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Some areas that were cleared of invasive trees in the past have not regenerated as they should have done. It’s not clear why that is. In addition to the angle it is standing at note the differences between these pines and the Scots Pines. Tall and spindly they only have vegetation at the very top, which forms a dense canopy that shuts out light and hinders growth at ground level. Many of these pines are all of a very similar age and will all die at much the same time so some management action is required to mitigate this effect A major problem on The Hill and one that the plan will have to address
Management reqd
Management Required
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More poor management
More Poor Management
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Fire service needs
Fire Service Needs
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Note how good healthy trees have a number of spindly poor specimens mixed in amongst them. This is poor management. The removal of the weaklings assists the healthier specimens Note how self-seeded Maritime Pines are growing in amongst the heather that they will eventually destroy. They should not have been allowed to grow in this way. Some parts of The Hill may need to be adapted to facilitate access for the Fire Service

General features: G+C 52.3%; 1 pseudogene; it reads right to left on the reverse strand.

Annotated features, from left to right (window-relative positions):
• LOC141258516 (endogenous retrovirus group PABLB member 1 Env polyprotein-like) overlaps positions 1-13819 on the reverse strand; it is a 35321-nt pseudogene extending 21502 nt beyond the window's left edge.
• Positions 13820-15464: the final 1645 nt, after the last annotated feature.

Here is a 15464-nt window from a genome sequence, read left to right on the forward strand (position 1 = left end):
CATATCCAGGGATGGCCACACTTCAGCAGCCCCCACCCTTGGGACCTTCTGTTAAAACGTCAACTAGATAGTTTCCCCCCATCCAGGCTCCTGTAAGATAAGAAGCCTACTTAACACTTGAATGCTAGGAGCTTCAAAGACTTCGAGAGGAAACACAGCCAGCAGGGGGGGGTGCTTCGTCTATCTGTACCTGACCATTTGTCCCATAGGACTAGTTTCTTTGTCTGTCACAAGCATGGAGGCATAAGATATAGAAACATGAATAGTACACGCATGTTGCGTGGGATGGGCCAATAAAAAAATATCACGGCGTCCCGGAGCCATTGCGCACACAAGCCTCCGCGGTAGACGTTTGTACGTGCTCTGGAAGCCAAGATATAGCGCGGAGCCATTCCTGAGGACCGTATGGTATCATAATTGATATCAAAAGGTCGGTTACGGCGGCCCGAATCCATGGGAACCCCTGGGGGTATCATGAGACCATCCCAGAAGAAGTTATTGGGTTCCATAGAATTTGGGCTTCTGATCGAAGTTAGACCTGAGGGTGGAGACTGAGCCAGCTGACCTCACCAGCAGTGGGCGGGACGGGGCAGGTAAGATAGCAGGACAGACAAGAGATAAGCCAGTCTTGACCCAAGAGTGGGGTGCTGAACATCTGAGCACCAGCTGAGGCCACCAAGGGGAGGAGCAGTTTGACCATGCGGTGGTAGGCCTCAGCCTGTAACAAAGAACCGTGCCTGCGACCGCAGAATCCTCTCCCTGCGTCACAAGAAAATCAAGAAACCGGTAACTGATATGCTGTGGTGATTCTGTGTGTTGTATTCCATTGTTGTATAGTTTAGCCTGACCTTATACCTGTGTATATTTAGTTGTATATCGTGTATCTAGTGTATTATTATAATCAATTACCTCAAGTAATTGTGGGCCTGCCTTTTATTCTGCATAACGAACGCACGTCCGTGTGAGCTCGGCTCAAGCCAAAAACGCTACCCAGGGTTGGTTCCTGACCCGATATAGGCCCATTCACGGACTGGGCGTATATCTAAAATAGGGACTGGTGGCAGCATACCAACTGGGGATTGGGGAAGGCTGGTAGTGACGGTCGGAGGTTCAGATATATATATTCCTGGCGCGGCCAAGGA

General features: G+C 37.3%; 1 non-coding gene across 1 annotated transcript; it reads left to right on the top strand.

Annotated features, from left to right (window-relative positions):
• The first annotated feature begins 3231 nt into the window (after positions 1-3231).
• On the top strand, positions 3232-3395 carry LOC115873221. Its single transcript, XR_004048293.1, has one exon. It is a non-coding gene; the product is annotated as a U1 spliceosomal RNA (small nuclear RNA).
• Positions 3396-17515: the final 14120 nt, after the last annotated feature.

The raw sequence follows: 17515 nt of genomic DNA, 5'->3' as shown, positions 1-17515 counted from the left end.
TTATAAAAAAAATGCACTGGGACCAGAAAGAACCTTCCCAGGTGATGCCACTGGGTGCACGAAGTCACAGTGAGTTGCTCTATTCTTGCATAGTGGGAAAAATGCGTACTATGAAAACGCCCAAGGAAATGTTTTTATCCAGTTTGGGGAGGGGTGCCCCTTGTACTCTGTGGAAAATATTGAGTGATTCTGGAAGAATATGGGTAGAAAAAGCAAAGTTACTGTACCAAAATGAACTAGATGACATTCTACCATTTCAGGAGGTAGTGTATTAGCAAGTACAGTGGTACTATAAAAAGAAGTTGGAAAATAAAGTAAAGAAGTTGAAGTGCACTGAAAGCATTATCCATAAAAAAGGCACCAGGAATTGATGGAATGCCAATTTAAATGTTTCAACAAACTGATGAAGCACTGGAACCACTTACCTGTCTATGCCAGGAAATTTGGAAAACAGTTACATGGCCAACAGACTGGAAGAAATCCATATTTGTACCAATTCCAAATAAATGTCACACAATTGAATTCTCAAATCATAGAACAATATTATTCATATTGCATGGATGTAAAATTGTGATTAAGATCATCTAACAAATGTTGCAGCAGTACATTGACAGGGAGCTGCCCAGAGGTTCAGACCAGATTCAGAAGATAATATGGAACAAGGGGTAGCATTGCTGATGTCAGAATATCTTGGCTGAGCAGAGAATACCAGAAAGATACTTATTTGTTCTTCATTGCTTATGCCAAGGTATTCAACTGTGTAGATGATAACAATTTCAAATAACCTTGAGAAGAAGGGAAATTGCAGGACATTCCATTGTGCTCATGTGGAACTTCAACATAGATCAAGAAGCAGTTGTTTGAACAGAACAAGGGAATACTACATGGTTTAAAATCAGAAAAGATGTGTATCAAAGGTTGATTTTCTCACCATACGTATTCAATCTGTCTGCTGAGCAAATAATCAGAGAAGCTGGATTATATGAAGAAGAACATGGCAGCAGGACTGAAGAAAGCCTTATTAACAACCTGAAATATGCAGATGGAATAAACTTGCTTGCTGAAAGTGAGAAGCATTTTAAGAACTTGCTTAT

Tranquility
Tranquility
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The water board
The Reservoirs
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Radio masts
Radio Masts
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Everybody, naturalists and residents, agree that this feature of The Hill must be preserved. However, the woodland must be managed if the ambiance is to be preserved. Left to their own devices, the trees will simply take over.
We would like to see some effort made to improve the visual impact of the reservoirs and the radio masts. We also think there is scope for the owners to put up educational boards explaining how the local water system works and is controlled from as far away as Longham and how the radio masts link into the national network.